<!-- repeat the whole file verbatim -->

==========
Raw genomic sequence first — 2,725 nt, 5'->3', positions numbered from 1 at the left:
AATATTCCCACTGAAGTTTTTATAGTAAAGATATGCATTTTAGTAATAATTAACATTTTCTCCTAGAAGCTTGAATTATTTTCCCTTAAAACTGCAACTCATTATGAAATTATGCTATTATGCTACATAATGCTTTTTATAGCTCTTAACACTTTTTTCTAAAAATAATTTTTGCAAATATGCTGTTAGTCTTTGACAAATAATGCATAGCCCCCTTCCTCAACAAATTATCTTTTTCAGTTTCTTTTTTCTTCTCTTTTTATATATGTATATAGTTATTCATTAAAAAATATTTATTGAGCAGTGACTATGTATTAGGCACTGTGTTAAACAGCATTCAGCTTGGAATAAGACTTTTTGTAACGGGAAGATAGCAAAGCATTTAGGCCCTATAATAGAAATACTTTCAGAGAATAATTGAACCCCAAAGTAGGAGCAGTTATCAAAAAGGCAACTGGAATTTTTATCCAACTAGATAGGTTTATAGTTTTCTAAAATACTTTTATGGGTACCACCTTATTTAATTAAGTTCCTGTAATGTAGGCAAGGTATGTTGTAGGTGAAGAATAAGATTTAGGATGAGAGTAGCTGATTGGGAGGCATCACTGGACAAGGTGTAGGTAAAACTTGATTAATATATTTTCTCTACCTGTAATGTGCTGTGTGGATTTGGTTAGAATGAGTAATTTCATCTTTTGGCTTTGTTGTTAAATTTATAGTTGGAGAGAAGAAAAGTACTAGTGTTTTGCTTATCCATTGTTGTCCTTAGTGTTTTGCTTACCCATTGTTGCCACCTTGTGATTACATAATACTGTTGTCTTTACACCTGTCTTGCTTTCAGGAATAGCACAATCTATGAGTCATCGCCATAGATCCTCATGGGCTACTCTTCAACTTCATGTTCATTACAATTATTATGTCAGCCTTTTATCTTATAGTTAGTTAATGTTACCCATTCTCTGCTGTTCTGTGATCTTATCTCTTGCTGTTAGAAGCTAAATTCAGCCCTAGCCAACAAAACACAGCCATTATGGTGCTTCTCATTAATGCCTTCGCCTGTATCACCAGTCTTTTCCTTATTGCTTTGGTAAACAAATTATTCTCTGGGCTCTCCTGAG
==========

Raw genomic sequence first — 2,725 nt, 5'->3', positions numbered from 1 at the left:
AATATTCCCACTGAAGTTTTTATAGTAAAGATATGCATTTTAGTAATAATTAACATTTTCTCCTAGAAGCTTGAATTATTTTCCCTTAAAACTGCAACTCATTATGAAATTATGCTATTATGCTACATAATGCTTTTTATAGCTCTTAACACTTTTTTCTAAAAATAATTTTTGCAAATATGCTGTTAGTCTTTGACAAATAATGCATAGCCCCCTTCCTCAACAAATTATCTTTTTCAGTTTCTTTTTTCTTCTCTTTTTATATATGTATATAGTTATTCATTAAAAAATATTTATTGAGCAGTGACTATGTATTAGGCACTGTGTTAAACAGCATTCAGCTTGGAATAAGACTTTTTGTAACGGGAAGATAGCAAAGCATTTAGGCCCTATAATAGAAATACTTTCAGAGAATAATTGAACCCCAAAGTAGGAGCAGTTATCAAAAAGGCAACTGGAATTTTTATCCAACTAGATAGGTTTATAGTTTTCTAAAATACTTTTATGGGTACCACCTTATTTAATTAAGTTCCTGTAATGTAGGCAAGGTATGTTGTAGGTGAAGAATAAGATTTAGGATGAGAGTAGCTGATTGGGAGGCATCACTGGACAAGGTGTAGGTAAAACTTGATTAATATATTTTCTCTACCTGTAATGTGCTGTGTGGATTTGGTTAGAATGAGTAATTTCATCTTTTGGCTTTGTTGTTAAATTTATAGTTGGAGAGAAGAAAAGTACTAGTGTTTTGCTTATCCATTGTTGTCCTTAGTGTTTTGCTTACCCATTGTTGCCACCTTGTGATTACATAATACTGTTGTCTTTACACCTGTCTTGCTTTCAGGAATAGCACAATCTATGAGTCATCGCCATAGATCCTCATGGGCTACTCTTCAACTTCATGTTCATTACAATTATTATGTCAGCCTTTTATCTTATAGTTAGTTAATGTTACCCATTCTCTGCTGTTCTGTGATCTTATCTCTTGCTGTTAGAAGCTAAATTCAGCCCTAGCCAACAAAACACAGCCATTATGGTGCTTCTCATTAATGCCTTCGCCTGTATCACCAGTCTTTTCCTTATTGCTTTGGTAAACAAATTATTCTCTGGGCTCTCCTGAG